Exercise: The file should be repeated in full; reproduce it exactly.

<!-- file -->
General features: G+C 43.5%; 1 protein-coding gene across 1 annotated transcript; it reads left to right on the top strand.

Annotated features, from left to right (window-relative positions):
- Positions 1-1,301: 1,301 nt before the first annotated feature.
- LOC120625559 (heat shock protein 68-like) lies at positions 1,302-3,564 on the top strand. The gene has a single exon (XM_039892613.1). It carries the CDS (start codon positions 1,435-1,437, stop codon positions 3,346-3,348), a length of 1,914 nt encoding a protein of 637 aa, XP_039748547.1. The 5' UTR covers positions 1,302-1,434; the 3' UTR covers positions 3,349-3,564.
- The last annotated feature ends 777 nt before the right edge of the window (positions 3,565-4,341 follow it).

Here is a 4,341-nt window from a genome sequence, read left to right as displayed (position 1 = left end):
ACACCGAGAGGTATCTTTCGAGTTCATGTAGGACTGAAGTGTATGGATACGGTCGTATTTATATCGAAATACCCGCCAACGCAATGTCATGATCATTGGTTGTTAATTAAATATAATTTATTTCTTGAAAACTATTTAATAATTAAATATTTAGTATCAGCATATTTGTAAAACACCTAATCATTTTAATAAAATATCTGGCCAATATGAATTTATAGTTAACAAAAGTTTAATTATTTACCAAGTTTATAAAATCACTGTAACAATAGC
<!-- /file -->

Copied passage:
General features: G+C 43.5%; 1 protein-coding gene across 1 annotated transcript; it reads left to right on the top strand.

Annotated features, from left to right (window-relative positions):
- Positions 1-1,301: 1,301 nt before the first annotated feature.
- LOC120625559 (heat shock protein 68-like) lies at positions 1,302-3,564 on the top strand. The gene has a single exon (XM_039892613.1). It carries the CDS (start codon positions 1,435-1,437, stop codon positions 3,346-3,348), a length of 1,914 nt encoding a protein of 637 aa, XP_039748547.1. The 5' UTR covers positions 1,302-1,434; the 3' UTR covers positions 3,349-3,564.
- The last annotated feature ends 777 nt before the right edge of the window (positions 3,565-4,341 follow it).

Here is a 4,341-nt window from a genome sequence, read left to right as displayed (position 1 = left end):
ACACCGAGAGGTATCTTTCGAGTTCATGTAGGACTGAAGTGTATGGATACGGTCGTATTTATATCGAAATACCCGCCAACGCAATGTCATGATCATTGGTTGTTAATTAAATATAATTTATTTCTTGAAAACTATTTAATAATTAAATATTTAGTATCAGCATATTTGTAAAACACCTAATCATTTTAATAAAATATCTGGCCAATATGAATTTATAGTTAACAAAAGTTTAATTATTTACCAAGTTTATAAAATCACTGTAACAATAGC